“Honey, come look at this one.” Ben blinked to accommodate his eyes to the bright lights as he looked up from his book. What was it this time? Lucy had already spent several hours studying the catalogue. He had told her not to become too passionately involved, but he might as well be speaking to himself. She was just anxious. Their time was almost up. They would have to move soon. He couldn’t take that damn catalogue away from her, as she was searching for their perfect home. It’s not as if she had anything better to do. Like making children.
Ben walked over to his wife and sat next to her, facing the screen. There had to be something really special for her to call him like this. Initially she had even gotten enthusiastic about very unsuitable places. A beautiful view was enough to make her swoon. Supposedly women were like that. But, he must say, she had taken his scorn honourably and refined her taste. For her to call him like this, there had to be something worthwhile on offer.
“What is it, dear?” He looked at the advertisement in front of them. The visuals were good. Lots of green, enough water. Good temperature ranges, large enough to house their whole future family. And, most importantly, with all the resources to remain self-sufficient for a while. “What’s the catch?”
She knew what he was after. “It is exactly what we’ve been looking for. It has just come on the market and is relatively new. And it meets all our basic requirements. They specifically mention there are no other species we would have to compete with. The main inhabitants have recently died due to some unfortunate but rather natural climate fluctuations. Previous assignment calculations hadn’t taken into consideration some specifics, it says. I’m not quite sure what they mean with that, but the new levels seem exactly right for us. And, it says here, it’s quite remote, so no trouble from any nasty neighbours.”
He nodded. These were good prospects indeed. The last place they had considered had been snatched away from them by the Tullies. Horrible beings, each one of them, but the Tullies had been first to make an offer. And the rules had to be respected, even in dire circumstances. And their situation wasn’t beyond all hope just yet. At least they were not desperate enough to call in favours. Which in hindsight was lucky, as shortly after the Tullies had inhabited their new home, it turned out a neighbouring settlement had started a full-on war. And the System could not be held responsible, of course. Even though the advertisement had said nothing about any possible adversaries. All the Tullies had been slaughtered, which was an ugly business, no matter how horrible they had been. The whole affair had shaken them profoundly. How were they to make a good choice? They had to make sure their new home would be relatively unoccupied, or at least free enough to give them space to procreate. A neighbouring feud before they had established themselves would be catastrophic. Maybe not for them, but they had to keep their children in mind. And their children’s children.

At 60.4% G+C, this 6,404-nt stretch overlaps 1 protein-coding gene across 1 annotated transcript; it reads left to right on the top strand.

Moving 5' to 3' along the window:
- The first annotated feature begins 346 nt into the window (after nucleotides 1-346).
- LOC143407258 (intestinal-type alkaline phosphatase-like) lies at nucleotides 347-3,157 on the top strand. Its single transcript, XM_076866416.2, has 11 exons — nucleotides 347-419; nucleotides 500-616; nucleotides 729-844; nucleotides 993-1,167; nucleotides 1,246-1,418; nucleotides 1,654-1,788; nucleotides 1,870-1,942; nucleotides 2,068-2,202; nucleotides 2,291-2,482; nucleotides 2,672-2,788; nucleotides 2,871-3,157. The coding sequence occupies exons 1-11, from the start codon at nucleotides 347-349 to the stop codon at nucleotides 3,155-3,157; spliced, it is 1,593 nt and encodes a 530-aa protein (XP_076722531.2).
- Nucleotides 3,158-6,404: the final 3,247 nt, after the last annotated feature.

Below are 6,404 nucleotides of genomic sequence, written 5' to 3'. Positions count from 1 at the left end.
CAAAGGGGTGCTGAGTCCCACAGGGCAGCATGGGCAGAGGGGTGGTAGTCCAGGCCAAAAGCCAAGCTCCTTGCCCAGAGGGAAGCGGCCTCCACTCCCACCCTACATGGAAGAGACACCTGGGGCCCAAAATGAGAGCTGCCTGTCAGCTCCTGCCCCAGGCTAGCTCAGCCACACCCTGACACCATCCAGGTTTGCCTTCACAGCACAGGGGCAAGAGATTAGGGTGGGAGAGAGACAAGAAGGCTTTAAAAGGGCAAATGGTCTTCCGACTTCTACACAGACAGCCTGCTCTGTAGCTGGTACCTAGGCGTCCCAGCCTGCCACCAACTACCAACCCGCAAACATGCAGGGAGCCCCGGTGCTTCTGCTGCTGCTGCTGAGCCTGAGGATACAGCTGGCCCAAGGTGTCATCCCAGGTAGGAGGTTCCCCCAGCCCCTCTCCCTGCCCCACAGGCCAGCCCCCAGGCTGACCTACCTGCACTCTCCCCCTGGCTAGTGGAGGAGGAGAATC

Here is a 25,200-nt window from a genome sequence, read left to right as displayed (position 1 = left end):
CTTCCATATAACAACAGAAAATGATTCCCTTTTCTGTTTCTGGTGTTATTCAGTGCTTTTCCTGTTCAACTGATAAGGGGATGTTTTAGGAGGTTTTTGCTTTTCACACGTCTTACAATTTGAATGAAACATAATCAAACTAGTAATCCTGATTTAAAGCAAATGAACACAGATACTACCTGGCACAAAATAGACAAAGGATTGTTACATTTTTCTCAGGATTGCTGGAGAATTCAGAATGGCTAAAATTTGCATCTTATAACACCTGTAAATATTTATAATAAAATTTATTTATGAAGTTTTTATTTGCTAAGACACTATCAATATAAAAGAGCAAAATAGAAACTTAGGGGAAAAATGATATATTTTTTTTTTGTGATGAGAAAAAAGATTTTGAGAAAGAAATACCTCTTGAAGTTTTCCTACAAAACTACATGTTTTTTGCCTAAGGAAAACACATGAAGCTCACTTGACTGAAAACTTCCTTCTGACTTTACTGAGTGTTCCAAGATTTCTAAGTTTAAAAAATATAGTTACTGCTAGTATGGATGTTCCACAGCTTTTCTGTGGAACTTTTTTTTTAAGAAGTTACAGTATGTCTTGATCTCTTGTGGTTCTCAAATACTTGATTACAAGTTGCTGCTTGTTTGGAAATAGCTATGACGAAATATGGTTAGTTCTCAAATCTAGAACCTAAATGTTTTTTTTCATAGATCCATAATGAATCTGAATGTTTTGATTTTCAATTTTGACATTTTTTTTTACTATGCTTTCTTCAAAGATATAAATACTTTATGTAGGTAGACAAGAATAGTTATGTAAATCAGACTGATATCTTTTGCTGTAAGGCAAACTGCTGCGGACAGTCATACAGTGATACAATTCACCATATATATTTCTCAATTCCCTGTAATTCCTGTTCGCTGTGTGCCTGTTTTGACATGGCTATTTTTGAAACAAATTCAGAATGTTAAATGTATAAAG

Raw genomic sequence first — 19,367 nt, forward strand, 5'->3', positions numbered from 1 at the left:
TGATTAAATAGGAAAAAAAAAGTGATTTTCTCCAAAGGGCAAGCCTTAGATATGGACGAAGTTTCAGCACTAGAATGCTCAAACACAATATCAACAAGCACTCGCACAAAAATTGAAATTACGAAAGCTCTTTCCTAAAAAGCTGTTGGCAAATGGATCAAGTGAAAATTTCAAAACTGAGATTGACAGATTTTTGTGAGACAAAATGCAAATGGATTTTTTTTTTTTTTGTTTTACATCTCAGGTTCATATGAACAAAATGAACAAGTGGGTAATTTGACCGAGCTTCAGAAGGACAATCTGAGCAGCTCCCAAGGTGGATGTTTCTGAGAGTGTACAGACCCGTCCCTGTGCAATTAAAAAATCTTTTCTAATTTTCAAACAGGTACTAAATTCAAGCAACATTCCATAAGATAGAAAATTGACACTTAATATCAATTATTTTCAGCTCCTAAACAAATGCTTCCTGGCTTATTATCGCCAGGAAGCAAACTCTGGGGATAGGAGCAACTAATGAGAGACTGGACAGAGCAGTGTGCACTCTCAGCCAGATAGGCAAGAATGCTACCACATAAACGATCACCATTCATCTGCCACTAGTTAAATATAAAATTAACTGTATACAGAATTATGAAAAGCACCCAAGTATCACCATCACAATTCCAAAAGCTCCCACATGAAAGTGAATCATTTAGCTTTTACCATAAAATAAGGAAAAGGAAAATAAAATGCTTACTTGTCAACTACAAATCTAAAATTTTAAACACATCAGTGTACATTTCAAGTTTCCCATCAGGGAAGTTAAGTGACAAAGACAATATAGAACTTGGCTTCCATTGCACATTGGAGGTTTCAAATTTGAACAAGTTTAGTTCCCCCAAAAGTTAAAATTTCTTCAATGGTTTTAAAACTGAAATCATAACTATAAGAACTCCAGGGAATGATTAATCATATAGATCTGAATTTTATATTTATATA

He looked out of the window, past the buildings and into space. Even though it was impossible to see a lot of it, he was drawn to the dark expanse of the universe. There was so much space, yet they still had to fear for their lives. When they were young, his brother used to say how adventure was just waiting for them. Where could he be now? After his brother’s ship had collided with an asteroid in the Kuiper Belt, they had lost touch. With his brother presumed dead, Lucy and himself were rushed into preparation. The race had to continue, after all. The System didn’t care much for grief. But he kept looking up every now and then, thinking about the wrecked ship and how it might still be floating somewhere. His brother had better died quickly.
“It’s an amazing opportunity! I know you are a bit more careful, after... you know. But we shouldn’t let that stop us from living our own lives. You know we haven’t got forever. If we want to procreate, we need to find a reasonable place. Sooner rather than later.”
He nodded again. It wasn’t just the hormones talking. She was right. And it wasn’t just them. They had the whole species to think of. “Maybe we can put in an offer and go over it with the agent in charge?”
“Really? Honey, that is just wonderful!” Lucy jumped up and hugged him.
Ben laughed at her emotional outburst. “I’m not promising anything. But we have to take the leap anyway. When everything is as it seems, it will be a very suitable home for us.”
She instantly reached for the console to make an appointment with the agent in charge.
A few hours later they stepped into the 845 Clear Light. An old ship which had been around the universe twice, at least. As they were getting seated in the front, he looked at the dark universe ahead. There was no turning back now. He checked their course one last time and made sure they were both safely strapped in. As the countdown for lightspeed began, Lucy started to hum -- a tune she had learned from her father. But before it was finished, she abruptly turned to him. “Let’s call it earth, shall we?”